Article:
Hamlet by William Shakespeare

Summary of Act IV, Scene 7

Claudius tells Laertes that he had Polonius buried secretly and did not openly punish Hamlet for the murder because both the queen and the people have a soft spot in their hearts for Hamlet and Claudius did not wish to upset either of them. A messenger appears with a letter from Hamlet to Claudius, saying that Hamlet will return the next day. Laertes is pleased that Hamlet is back, since it means he can get revenge more easily.

Claudius encourages Laertes to get his revenge by killing Hamlet and begins to think of ways Laertes can carry out this plan without creating an appearance of impropriety. He considers tempting Hamlet into a duel with Laertes, giving Laertes the chance to kill him. Laertes agrees and plans to use a sharpened sword, rather than the dull blade typically used in a fencing match. He also plans to poison the blade so that even a non-fatal wound will prove deadly. Claudius creates a backup plan: if Hamlet wins the duel, Claudius will give him a poisoned cup of wine.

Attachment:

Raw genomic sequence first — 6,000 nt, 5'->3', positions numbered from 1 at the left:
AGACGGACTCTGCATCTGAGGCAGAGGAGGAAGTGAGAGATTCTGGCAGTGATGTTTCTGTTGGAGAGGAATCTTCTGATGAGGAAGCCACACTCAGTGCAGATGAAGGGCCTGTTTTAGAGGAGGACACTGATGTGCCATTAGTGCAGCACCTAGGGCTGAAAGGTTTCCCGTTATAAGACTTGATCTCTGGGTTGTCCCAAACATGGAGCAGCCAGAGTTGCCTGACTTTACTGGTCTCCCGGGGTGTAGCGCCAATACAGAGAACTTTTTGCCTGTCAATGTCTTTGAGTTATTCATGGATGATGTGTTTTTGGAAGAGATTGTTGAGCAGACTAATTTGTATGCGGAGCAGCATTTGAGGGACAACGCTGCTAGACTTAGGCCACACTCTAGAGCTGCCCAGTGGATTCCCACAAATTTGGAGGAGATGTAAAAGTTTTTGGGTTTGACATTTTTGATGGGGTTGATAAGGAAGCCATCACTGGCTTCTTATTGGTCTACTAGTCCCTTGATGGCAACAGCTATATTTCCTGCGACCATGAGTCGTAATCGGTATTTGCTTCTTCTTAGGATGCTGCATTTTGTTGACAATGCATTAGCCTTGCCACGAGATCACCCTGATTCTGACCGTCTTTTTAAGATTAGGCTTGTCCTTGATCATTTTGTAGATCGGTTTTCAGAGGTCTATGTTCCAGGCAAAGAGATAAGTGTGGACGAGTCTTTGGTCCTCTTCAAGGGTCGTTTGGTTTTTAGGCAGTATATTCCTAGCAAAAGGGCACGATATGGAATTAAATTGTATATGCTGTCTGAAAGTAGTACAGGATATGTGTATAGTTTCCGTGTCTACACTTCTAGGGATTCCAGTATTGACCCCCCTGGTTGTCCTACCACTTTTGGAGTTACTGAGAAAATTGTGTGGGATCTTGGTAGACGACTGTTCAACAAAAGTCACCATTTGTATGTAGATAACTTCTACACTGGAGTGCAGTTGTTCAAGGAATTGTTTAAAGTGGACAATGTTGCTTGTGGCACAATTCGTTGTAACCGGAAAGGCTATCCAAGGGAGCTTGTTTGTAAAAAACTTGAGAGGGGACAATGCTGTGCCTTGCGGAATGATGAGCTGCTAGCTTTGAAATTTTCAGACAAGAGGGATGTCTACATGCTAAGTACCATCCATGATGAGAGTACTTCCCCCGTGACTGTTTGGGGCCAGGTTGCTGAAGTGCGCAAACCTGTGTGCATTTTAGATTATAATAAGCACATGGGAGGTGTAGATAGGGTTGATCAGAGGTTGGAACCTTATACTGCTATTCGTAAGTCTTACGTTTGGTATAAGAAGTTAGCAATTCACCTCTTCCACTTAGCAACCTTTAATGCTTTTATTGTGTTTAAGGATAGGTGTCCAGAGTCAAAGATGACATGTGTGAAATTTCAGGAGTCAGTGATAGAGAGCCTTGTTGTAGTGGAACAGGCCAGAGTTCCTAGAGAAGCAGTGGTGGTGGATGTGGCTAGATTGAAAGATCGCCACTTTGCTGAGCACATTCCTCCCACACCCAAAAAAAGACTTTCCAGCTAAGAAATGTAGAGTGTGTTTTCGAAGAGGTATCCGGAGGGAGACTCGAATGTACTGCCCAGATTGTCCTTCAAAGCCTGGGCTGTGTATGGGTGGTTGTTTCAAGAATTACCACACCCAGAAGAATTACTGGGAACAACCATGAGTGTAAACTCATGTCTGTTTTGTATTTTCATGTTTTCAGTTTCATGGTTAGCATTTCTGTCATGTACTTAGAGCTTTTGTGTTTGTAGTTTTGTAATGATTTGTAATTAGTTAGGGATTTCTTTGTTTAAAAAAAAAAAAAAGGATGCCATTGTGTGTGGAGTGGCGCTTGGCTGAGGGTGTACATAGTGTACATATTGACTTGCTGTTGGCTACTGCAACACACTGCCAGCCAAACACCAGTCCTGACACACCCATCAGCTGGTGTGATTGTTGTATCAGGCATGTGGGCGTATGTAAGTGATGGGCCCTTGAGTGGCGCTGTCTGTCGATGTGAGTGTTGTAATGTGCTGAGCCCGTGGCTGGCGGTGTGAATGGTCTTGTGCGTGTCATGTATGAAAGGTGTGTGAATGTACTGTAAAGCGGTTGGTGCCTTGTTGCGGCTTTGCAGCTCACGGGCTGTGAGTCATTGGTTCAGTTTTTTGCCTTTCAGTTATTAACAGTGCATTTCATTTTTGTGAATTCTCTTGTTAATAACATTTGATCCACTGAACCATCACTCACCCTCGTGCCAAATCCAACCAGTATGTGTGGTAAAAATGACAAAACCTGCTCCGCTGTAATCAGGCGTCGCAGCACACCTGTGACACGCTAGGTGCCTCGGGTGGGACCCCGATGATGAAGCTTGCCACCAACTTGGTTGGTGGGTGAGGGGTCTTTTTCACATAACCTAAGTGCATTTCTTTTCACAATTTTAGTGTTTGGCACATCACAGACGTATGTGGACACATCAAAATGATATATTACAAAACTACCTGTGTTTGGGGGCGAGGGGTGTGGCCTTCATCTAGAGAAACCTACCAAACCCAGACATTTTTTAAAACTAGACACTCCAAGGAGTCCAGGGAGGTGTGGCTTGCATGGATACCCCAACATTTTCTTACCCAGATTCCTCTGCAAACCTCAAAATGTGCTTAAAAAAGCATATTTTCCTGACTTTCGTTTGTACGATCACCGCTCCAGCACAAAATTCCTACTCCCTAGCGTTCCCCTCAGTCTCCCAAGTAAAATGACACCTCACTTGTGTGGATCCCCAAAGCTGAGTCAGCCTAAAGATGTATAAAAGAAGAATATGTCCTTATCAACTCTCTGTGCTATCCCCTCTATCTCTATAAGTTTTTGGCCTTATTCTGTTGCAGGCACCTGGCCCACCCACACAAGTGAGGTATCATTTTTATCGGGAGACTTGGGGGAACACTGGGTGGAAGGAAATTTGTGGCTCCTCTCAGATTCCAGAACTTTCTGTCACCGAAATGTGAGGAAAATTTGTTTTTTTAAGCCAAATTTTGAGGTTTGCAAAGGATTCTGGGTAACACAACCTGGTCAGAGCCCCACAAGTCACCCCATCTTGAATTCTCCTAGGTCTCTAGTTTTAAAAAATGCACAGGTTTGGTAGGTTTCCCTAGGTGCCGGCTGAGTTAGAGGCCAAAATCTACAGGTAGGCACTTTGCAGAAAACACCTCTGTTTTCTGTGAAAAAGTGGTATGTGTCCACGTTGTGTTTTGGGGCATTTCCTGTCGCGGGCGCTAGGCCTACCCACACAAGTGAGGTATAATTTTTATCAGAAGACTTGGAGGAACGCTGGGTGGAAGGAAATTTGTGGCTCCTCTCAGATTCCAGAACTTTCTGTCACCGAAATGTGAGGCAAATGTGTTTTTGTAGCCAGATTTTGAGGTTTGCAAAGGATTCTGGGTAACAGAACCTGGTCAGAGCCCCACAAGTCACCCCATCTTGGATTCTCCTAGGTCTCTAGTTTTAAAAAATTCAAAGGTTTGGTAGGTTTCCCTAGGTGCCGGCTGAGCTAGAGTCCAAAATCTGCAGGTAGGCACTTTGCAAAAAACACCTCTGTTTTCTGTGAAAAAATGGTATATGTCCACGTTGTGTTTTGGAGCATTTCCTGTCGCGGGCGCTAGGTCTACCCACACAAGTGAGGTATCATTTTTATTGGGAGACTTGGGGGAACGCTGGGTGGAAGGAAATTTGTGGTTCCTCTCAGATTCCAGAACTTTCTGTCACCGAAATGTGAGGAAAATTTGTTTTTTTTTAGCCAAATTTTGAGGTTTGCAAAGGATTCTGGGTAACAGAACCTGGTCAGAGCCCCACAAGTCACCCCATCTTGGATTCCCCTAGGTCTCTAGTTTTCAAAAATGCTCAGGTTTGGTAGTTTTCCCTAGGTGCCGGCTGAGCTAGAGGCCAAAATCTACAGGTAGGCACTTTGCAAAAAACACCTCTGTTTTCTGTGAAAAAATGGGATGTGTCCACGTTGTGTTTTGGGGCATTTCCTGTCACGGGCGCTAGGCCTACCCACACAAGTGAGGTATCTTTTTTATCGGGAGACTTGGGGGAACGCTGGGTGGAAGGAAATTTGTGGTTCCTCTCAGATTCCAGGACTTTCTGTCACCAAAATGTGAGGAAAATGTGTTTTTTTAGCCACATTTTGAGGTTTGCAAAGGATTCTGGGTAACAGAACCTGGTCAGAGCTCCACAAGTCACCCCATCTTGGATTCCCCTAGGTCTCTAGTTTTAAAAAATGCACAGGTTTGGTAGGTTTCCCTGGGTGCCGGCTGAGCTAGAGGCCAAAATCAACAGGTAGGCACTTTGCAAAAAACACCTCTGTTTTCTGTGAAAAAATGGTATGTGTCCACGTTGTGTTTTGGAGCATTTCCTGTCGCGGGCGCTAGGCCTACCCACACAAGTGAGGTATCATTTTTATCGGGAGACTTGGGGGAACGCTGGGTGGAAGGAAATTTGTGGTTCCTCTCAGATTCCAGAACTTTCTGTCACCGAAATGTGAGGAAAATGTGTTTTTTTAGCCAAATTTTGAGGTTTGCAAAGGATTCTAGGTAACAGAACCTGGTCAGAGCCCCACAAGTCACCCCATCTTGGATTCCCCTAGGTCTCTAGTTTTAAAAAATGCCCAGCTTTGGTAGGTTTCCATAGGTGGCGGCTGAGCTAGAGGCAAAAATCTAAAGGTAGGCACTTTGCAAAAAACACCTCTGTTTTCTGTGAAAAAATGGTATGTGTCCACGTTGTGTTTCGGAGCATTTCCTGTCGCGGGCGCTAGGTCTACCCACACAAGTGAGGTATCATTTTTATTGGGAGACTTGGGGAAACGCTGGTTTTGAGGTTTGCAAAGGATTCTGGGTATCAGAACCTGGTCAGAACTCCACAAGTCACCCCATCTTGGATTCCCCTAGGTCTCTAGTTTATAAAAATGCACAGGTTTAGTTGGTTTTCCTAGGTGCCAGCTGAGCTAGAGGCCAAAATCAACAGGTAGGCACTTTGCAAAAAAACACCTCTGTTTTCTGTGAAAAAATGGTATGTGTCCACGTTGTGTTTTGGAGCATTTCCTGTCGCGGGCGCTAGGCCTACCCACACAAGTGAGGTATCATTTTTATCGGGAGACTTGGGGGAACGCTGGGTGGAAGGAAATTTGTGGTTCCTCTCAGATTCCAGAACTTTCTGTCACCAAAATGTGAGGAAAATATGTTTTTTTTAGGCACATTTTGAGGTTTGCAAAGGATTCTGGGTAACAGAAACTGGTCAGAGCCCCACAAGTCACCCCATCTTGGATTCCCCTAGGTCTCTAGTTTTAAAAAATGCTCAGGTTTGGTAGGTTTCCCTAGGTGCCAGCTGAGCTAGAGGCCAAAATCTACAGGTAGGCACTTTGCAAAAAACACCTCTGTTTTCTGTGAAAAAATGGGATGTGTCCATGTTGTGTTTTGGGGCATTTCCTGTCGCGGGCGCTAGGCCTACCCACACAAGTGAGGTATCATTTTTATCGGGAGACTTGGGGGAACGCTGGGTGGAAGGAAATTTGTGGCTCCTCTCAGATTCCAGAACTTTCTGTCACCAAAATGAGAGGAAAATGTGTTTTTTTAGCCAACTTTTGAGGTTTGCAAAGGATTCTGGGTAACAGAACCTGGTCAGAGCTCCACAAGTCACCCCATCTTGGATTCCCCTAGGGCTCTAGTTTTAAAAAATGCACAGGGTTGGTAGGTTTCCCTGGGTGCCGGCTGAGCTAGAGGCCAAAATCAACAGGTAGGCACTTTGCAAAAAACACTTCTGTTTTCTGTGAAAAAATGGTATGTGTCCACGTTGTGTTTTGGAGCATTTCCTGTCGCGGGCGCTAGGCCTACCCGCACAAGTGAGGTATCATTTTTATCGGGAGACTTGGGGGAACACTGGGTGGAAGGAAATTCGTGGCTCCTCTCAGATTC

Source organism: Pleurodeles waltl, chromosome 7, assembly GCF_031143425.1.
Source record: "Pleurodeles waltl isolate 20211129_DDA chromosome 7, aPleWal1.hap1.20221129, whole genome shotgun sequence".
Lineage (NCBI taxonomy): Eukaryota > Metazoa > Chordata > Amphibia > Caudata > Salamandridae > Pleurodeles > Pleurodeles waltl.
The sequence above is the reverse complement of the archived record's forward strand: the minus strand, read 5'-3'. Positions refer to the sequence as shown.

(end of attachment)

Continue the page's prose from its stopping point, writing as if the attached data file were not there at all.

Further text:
Gertrude enters and tells both men that Ophelia has drowned herself in the river. Laertes runs out of the room, overcome with grief.